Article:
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Convention: A Daily Journal

Center for Civics Education

Convention: A Daily Journal

Convention: A Daily Journal is a day-by-day journal of the 1787 Constitutional Convention convened by twelve of the original thirteen states to amend the Articles of Confederation and create a “more perfect union.” It chronicles the daily activities of the Convention, profiles the delegates and their interactions with each other, and looks back to life in America in the 1780s. Writing in the first person, the story is told from an “observer” hearing events as told in contemporary newspaper accounts and delegates’ personal notes and letters.

Sunday, July 29, 1787

July 29, 2020 - 5 minute read

Paul Revere's Church Bell

Paul Revere’s midnight ride through the Massachusetts countryside to warn the colonial militia that “the British are coming” was memorialized in Henry Wadsworth Longfellow’s poem Paul Revere’s Ride. However, for many years after the Revolutionary War, Revere was known for making bells. When the church he attended, New Brick Church in Boston, needed a new bell for its tower, Revere opened a bell foundry, eventually casting more than one hundred bells before his death many years later.

From the earliest colonial times bells have served as an essential form of communication, summoning lawmakers to legislative sessions, alerting citizens to proclamations, calling people to public meetings, sounding alarms, and celebrating civic events. On Sunday mornings, throughout America the sounds of church bells are as familiar and regular as any other notable event, inviting the faithful to worship or to signal the start of a mass or other worship service.

In 1775, at least nine of the thirteen colonies had established churches and required all officeholders to be Christians. Although members of denominations other than the official church were generally tolerated, only the established church received financial support from colonial governments. Congregationalists and Anglicans called their state benefactors “nursing fathers,” a concept dating from the Reformation. The term itself derives from Isaiah 49:23 in the Old Testament when the prophet commanded that “kings shall be thy nursing fathers, and their queens thy nursing mothers.” It was a commonly understood concept.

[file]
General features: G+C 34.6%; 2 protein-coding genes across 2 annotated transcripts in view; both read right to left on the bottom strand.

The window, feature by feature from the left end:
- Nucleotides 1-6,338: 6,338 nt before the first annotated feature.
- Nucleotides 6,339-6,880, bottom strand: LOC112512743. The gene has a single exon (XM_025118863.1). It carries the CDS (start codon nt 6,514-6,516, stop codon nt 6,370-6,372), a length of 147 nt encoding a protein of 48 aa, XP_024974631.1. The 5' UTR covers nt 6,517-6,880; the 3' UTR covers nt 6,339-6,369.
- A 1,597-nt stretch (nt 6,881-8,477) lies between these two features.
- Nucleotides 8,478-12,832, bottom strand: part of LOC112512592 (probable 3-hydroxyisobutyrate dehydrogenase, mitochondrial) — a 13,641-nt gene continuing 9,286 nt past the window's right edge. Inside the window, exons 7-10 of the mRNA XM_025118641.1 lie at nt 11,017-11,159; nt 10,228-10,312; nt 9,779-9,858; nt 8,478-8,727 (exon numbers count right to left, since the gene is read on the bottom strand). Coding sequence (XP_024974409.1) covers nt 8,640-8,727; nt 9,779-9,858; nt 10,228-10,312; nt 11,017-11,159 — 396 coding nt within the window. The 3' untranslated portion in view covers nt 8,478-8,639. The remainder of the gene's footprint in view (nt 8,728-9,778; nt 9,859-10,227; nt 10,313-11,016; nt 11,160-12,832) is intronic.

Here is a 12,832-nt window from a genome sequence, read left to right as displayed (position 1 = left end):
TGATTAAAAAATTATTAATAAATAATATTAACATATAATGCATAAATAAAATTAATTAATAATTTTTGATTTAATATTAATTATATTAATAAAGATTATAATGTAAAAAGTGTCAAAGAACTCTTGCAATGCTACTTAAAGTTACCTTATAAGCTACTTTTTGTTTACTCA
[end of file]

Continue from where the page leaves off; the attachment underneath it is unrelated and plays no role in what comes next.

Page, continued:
After independence from Great Britain, most States disestablished their official churches but some imposed “general assessments,” religious taxes laid on all citizens, each of whom could designate his share to the church of his choice. Massachusetts, New Hampshire, and Connecticut enacted and enforced such laws. Maryland and Georgia passed similar legislation but did not implement them.

At times, opposition to general assessments created strange bedfellows. For instance, in Virginia, Baptists and theological liberals worked together to oppose all state funding of religion.  In 1779, still in the throes of the Revolutionary War, Virginia withdrew tax support of ministers of the established church, the Church of England (Anglican Church). Five years later, in 1784, Patrick Henry proposed a general assessment bill. Supporters of the bill, including the Anglican Church, argued that supporting Christianity is the “best means of promoting peace, virtue and prosperity.” In fact, the 1780 Constitution of Massachusetts declared that “the happiness of a people, and the good order and preservation of civil government, essentially depend on piety, religion and morality.” This argument was not only widespread, but there was much truth to it, as attested by some of Virginia’s respected leaders, including Richard Henry Lee who had made the motion to declare independence in 1776. Lee remarked, “the experience of all times shows religion to be the guardian of morals.” Future Supreme Court Chief Justice John Marshall also supported the bill.